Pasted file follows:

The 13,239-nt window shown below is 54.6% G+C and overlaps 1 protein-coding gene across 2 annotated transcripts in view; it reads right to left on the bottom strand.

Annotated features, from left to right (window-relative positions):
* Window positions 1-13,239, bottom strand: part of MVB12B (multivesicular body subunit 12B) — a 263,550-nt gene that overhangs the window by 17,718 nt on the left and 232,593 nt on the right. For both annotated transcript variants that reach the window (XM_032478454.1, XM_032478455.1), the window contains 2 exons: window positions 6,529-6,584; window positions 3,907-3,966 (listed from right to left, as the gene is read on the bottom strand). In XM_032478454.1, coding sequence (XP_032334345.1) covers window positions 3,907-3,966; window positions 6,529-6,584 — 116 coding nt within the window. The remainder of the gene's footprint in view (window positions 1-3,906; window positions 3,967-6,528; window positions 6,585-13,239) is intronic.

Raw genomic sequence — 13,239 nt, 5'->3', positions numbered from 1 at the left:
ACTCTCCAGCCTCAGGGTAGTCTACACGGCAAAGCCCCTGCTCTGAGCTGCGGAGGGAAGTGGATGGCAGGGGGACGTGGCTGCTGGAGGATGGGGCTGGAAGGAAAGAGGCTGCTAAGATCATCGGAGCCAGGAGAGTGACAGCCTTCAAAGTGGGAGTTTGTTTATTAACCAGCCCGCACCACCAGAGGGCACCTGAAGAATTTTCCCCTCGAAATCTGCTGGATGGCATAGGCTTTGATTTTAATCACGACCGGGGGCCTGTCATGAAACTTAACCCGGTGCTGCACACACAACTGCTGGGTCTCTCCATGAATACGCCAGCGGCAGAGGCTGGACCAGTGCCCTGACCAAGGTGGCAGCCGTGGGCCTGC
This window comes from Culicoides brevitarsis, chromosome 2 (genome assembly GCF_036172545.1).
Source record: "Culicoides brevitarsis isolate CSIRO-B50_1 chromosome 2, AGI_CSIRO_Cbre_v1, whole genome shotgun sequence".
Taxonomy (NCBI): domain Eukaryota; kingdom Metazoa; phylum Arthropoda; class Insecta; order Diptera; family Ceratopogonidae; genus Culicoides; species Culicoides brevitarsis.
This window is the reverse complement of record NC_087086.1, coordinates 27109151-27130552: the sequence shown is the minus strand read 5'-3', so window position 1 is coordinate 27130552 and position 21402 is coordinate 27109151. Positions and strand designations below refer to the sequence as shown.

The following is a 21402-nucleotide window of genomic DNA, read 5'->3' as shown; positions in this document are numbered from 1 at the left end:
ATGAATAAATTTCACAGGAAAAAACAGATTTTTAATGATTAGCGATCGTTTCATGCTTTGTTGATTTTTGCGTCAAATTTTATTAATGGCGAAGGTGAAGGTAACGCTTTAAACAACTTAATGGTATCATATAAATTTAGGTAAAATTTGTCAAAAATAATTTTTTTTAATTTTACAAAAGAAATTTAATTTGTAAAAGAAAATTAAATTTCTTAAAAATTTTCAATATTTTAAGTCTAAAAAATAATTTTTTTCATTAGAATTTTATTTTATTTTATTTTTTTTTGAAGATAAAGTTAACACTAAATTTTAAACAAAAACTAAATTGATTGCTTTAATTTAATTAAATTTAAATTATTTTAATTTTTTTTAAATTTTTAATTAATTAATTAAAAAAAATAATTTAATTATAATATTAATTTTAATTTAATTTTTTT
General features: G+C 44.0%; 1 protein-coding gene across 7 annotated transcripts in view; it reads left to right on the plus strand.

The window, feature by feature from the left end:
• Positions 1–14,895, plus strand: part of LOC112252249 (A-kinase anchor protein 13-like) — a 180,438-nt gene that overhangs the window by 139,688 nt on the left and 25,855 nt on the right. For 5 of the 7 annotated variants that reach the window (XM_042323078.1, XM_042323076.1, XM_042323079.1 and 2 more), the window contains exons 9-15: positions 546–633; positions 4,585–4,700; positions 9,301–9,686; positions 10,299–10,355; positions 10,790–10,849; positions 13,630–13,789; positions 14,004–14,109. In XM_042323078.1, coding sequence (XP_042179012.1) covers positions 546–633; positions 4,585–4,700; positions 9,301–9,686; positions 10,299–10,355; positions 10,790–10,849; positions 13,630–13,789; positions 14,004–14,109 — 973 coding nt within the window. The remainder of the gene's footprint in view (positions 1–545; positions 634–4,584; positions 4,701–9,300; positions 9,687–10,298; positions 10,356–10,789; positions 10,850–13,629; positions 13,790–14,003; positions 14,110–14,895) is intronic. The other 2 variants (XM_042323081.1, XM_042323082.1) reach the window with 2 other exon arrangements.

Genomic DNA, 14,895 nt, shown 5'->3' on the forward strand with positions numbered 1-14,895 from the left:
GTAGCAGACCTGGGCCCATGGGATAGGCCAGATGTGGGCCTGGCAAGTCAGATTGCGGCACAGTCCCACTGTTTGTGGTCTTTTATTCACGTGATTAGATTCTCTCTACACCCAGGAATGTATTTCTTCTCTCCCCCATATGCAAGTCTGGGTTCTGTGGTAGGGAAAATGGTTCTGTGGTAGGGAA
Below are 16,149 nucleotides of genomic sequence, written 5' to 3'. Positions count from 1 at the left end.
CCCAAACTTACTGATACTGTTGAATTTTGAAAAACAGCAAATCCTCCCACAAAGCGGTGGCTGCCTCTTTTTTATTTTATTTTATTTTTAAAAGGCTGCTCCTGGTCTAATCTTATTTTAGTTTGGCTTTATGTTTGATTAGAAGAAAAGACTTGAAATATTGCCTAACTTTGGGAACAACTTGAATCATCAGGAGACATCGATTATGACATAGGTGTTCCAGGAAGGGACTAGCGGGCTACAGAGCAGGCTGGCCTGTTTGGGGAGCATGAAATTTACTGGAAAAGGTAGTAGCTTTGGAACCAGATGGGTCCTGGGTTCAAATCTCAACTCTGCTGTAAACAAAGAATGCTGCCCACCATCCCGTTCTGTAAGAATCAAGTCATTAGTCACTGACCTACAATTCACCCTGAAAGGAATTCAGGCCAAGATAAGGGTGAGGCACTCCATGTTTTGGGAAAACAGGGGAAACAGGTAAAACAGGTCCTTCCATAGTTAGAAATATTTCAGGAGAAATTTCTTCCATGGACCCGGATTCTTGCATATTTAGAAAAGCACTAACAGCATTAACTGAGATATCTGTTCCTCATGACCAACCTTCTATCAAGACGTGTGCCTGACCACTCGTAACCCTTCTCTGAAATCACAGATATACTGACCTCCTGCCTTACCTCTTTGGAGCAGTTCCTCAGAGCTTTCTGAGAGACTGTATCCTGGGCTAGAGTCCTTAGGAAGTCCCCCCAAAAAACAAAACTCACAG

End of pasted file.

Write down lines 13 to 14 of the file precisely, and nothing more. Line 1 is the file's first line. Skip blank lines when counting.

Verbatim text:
The window, feature by feature from the left end:
• Positions 1–14,895, plus strand: part of LOC112252249 (A-kinase anchor protein 13-like) — a 180,438-nt gene that overhangs the window by 139,688 nt on the left and 25,855 nt on the right. For 5 of the 7 annotated variants that reach the window (XM_042323078.1, XM_042323076.1, XM_042323079.1 and 2 more), the window contains exons 9-15: positions 546–633; positions 4,585–4,700; positions 9,301–9,686; positions 10,299–10,355; positions 10,790–10,849; positions 13,630–13,789; positions 14,004–14,109. In XM_042323078.1, coding sequence (XP_042179012.1) covers positions 546–633; positions 4,585–4,700; positions 9,301–9,686; positions 10,299–10,355; positions 10,790–10,849; positions 13,630–13,789; positions 14,004–14,109 — 973 coding nt within the window. The remainder of the gene's footprint in view (positions 1–545; positions 634–4,584; positions 4,701–9,300; positions 9,687–10,298; positions 10,356–10,789; positions 10,850–13,629; positions 13,790–14,003; positions 14,110–14,895) is intronic. The other 2 variants (XM_042323081.1, XM_042323082.1) reach the window with 2 other exon arrangements.